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Jamie Thomson

This is the blog of Jamie Thomson, a data mangler in London working for Dunnhumby

Fetch once, write many times

As I’ve said before these days I’m spending time working on Hadoop rather than SQL Server and one of my colleagues today alerted me to a rather cool feature Of Hive (in a nutshell Hive is the technology that makes enables us to write SQL statements against Hadoop). Check this out:


Pretty cool, no? From a single tablescan I can summarise and insert into two destinations. Its the capability of a SSIS dataflow, but in SQL. If I ever make it back to the SQL Server world I’ll be requesting this feature in T-SQL pronto.


Published Tuesday, May 12, 2015 10:21 PM by jamiet
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mbourgon said:

May 12, 2015 5:44 PM

jamiet said:

Hi mike,

Hmmm, well, not really (IMO). Composable DML is definitely useful but it doesn't allow as many scenarios as the feature I mention above. For example, as I talk about at, you can't do a GROUP BY over the data in the output clause, thus it's impossible to achieve the same as what is achieved in the example in my blood post above.

The biggest benefit that I see of the feature above is to aggregate your data to different granularities while only making one pass of the source data. You can't do that with Composable DML.


May 12, 2015 6:04 PM

jamiet said:

Oh, and Composable DML allows insertion into a maximum of two tables. Looking at the syntax of this hive feature I see no reason why it wouldn't support more than that (though I'd have to check it out)

May 12, 2015 6:12 PM

mbourgon said:

Doh!  I hadn't seen that post of yours.  That'll teach me!  : )

May 12, 2015 6:17 PM

Anonymous said:

You should be able to achieve this with grouping sets. Though multiple passes over the data will effectively be made, by virtue of a spool. How does Hadoop actually process the data in this case? Is it truly doing only a single pass?

May 13, 2015 4:19 AM

Anonymous said:

Actually perhaps I misunderstood the syntax. You have two inserts, but are mike1 and mike2 different tables? In that case grouping sets is not directly the answer. But I think it still might be doable with some combination of grouping sets, composable DML, the MERGE statement (which allows special OUTPUT clause games to be played), and some creativity. The result would be ugly...but it's an interesting challenge.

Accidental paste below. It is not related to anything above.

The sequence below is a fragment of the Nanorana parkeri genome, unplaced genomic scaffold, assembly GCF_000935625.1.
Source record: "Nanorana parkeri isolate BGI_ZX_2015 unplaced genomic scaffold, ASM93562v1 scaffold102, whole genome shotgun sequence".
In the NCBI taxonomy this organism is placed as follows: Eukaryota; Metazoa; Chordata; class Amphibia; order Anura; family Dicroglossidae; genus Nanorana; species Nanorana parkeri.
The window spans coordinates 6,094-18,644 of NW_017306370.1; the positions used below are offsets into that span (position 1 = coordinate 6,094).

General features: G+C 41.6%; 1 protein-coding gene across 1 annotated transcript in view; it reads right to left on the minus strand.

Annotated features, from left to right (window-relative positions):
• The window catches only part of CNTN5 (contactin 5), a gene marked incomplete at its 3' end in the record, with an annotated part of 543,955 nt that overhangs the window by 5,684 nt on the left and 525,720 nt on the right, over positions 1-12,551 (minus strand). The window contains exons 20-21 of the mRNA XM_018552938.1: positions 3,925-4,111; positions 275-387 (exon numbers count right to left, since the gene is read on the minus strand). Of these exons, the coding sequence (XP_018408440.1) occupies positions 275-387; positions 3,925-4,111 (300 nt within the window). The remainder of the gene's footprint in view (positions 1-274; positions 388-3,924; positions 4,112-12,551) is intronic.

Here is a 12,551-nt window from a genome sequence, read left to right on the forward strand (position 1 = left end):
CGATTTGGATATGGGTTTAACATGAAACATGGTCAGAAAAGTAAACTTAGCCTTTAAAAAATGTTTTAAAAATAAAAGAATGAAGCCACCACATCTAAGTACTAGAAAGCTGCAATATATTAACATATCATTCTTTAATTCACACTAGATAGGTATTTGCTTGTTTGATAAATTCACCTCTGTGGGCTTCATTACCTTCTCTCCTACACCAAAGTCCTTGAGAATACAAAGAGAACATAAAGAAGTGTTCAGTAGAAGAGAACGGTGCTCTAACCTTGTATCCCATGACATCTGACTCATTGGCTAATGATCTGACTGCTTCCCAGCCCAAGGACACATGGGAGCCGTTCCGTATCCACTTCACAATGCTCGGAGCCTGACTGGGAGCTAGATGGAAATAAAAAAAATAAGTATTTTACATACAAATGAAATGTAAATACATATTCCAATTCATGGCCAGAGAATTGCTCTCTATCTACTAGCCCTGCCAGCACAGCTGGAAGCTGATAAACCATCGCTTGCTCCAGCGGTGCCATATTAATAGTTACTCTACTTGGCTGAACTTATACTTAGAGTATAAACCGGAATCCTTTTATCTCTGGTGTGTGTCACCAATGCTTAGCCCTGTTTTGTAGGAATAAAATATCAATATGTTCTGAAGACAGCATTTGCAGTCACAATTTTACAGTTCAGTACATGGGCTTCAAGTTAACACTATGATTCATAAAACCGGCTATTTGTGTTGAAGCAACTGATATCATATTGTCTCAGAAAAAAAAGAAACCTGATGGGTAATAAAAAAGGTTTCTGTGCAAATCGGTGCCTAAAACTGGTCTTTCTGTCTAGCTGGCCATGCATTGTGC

May 13, 2015 4:22 AM

jamiet said:

Yep, took the words right of my mouth. The two destinations are different tables so grouping sets won't do the same job.

I'd be interested if the same could be achieved using the stuff you rattled off there. Also note what i said to Mike, i suspect this Hive syntax might support more than two destinations, I doubt that'd be possible via creative use of OUTPUT.

"How does Hadoop actually process the data in this case? Is it truly doing only a single pass?"

I believe so. Thought I guess it depends on your meaning of "a single pass". To my mind it would only need to pull the data off disk once but clearly there would need to be multiple passes of that extracted data in order to achieve multiple grains of aggregation (akin to the spool that you mentioned). The real answer is "I don't know right now". Gonna be fun looking into this in more detail. If nothing else its a nice, declarative, self-explanatory syntax.

May 13, 2015 4:52 AM

SK said:

By this time, you might have got answer.  

I think, since each INSERT create separate data file, it can run multiple INSERT INTO can execute simultaneously without filename conflict. to read and aggregate at different grain, its map-reduce job under the hood which can have multiple mappers and reducers running in parallel reading from same data source.

December 8, 2015 1:11 PM

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